One of the functions of the SEC is to make sure people have consistent "information" about public companies.
Of course, "information" means something else to computer scientists and people who study text compression. The more a piece of text repeats itself, the smaller a compressed file will be. So naturally I wanted to see how well SEC filings would compress.
Here's what I did:
- I went to the SEC's companysearch page and found the pages for SEC filings for some big tech companies.
- I used Firefox's "save as text" to convert the huge HTML to plaintext.
- Then I ran 7-zip to compress.
Of the four companies I tried, Google's 10-K reports are the least redundant, and Yahoo's the most.
Here are the specific ratios I calculated (the "terseness" factor?)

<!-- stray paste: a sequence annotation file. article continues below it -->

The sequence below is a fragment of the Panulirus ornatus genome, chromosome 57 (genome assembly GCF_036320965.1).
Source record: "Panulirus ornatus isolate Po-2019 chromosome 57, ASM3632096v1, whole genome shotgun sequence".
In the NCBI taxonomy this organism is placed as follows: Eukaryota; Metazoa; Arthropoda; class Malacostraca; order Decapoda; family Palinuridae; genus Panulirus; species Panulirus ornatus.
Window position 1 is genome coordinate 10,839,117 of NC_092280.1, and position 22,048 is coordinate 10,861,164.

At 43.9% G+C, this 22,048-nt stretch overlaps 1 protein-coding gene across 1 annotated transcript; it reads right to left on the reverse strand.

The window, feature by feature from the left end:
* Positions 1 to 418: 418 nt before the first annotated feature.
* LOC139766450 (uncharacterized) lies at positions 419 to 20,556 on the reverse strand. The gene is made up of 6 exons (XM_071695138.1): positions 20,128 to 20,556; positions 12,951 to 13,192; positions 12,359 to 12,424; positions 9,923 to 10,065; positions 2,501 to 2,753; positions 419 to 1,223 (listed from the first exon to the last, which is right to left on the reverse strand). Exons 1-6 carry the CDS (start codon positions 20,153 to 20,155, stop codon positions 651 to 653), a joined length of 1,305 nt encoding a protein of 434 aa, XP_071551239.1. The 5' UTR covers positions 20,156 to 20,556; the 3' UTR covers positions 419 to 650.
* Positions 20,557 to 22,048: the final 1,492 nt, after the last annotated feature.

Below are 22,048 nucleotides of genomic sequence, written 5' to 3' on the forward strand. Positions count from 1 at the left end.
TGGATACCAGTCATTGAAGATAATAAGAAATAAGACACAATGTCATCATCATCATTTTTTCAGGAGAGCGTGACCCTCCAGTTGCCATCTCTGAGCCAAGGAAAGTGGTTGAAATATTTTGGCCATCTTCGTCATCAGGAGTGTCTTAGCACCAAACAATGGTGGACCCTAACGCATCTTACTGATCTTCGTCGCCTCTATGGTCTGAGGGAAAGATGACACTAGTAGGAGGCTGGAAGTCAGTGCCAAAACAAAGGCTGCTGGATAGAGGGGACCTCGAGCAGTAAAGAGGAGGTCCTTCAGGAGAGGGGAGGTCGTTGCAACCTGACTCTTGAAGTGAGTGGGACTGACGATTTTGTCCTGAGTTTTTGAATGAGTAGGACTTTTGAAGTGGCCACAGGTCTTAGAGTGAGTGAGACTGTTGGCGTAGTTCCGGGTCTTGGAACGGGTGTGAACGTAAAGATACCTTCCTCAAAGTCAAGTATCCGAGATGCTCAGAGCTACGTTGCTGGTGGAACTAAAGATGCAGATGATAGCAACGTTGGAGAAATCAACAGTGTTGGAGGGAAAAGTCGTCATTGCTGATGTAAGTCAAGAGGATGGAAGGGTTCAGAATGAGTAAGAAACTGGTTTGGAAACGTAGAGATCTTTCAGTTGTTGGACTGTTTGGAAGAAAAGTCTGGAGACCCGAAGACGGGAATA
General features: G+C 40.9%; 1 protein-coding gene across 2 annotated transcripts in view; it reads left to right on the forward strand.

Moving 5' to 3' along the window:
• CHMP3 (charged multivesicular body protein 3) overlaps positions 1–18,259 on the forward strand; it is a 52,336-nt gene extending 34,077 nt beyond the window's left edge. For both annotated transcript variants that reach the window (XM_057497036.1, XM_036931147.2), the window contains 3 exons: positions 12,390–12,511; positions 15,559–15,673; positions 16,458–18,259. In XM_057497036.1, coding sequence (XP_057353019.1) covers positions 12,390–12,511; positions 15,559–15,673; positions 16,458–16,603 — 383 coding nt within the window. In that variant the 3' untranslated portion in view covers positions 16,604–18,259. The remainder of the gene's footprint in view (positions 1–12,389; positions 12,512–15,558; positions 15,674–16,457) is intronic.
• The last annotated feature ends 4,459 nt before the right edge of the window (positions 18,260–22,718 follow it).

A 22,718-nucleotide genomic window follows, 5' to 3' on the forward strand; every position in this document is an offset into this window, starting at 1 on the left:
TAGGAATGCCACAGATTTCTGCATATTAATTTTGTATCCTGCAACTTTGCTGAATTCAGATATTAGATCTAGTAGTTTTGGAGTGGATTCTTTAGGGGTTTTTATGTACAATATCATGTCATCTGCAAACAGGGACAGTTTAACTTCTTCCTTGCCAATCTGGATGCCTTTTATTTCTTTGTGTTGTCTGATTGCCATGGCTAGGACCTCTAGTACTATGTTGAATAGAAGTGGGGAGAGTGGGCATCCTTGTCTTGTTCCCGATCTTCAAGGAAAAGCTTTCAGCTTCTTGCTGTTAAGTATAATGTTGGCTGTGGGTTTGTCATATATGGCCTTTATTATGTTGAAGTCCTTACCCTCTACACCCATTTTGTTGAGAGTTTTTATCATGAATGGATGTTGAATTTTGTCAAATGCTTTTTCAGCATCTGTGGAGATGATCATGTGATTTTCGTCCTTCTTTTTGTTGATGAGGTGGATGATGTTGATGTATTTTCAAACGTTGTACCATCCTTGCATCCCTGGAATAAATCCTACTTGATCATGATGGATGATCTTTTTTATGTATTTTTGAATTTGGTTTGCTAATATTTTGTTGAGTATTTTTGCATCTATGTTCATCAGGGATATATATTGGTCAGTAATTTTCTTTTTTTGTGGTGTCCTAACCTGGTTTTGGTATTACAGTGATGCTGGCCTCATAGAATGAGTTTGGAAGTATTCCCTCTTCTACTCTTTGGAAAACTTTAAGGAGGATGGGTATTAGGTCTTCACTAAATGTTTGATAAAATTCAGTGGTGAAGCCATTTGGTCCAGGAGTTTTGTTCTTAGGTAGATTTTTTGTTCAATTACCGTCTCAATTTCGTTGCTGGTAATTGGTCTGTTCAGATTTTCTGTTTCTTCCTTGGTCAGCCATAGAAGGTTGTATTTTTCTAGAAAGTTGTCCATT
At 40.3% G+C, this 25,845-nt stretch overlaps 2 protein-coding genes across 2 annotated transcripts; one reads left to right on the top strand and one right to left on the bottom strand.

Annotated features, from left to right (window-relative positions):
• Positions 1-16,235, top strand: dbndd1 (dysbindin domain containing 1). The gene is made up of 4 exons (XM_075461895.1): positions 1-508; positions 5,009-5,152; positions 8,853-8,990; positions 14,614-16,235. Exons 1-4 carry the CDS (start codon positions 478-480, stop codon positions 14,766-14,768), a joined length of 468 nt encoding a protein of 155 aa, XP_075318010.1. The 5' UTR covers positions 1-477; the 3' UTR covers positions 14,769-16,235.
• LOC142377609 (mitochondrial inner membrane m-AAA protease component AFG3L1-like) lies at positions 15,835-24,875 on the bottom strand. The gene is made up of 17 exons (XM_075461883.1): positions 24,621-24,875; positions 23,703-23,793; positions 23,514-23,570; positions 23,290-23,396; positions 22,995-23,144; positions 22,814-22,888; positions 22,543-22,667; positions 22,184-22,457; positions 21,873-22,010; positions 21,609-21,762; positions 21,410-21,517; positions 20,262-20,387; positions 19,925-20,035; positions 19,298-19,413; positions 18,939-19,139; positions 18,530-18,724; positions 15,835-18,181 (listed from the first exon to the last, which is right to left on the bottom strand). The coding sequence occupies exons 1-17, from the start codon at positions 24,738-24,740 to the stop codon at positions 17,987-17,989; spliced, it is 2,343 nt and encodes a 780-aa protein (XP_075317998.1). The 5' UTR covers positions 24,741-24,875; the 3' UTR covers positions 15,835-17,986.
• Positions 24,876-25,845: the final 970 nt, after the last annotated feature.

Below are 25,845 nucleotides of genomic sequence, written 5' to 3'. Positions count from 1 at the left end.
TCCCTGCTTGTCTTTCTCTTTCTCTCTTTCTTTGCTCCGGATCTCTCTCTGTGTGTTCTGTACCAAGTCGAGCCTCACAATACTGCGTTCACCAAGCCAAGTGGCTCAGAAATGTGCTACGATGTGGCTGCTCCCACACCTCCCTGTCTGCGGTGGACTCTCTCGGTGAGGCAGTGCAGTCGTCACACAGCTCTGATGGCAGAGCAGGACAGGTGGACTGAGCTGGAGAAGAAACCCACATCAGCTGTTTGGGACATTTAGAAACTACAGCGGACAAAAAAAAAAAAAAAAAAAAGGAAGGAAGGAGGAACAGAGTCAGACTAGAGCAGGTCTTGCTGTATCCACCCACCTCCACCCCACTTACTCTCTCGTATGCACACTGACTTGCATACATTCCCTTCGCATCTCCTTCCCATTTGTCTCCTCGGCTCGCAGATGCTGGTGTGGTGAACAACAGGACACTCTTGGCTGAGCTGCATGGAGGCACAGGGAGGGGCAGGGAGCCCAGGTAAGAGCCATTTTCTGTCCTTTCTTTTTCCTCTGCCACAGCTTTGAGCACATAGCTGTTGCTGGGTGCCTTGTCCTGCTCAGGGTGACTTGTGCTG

- Google: 22.34%
- Microsoft: 21.26%
- Apple: 20.92%
- Yahoo: 20.37%
Probably someone is strange enough to be tracking metrics like this, but it's kind of fun to look at the 10,000-foot view. Maybe tracking compression over time would give useful insights, like who's covering up bad results with flowery language.
Of course, this "terseness" number is only make-believe information theory. It probably matters more if the information you're reading is any good.
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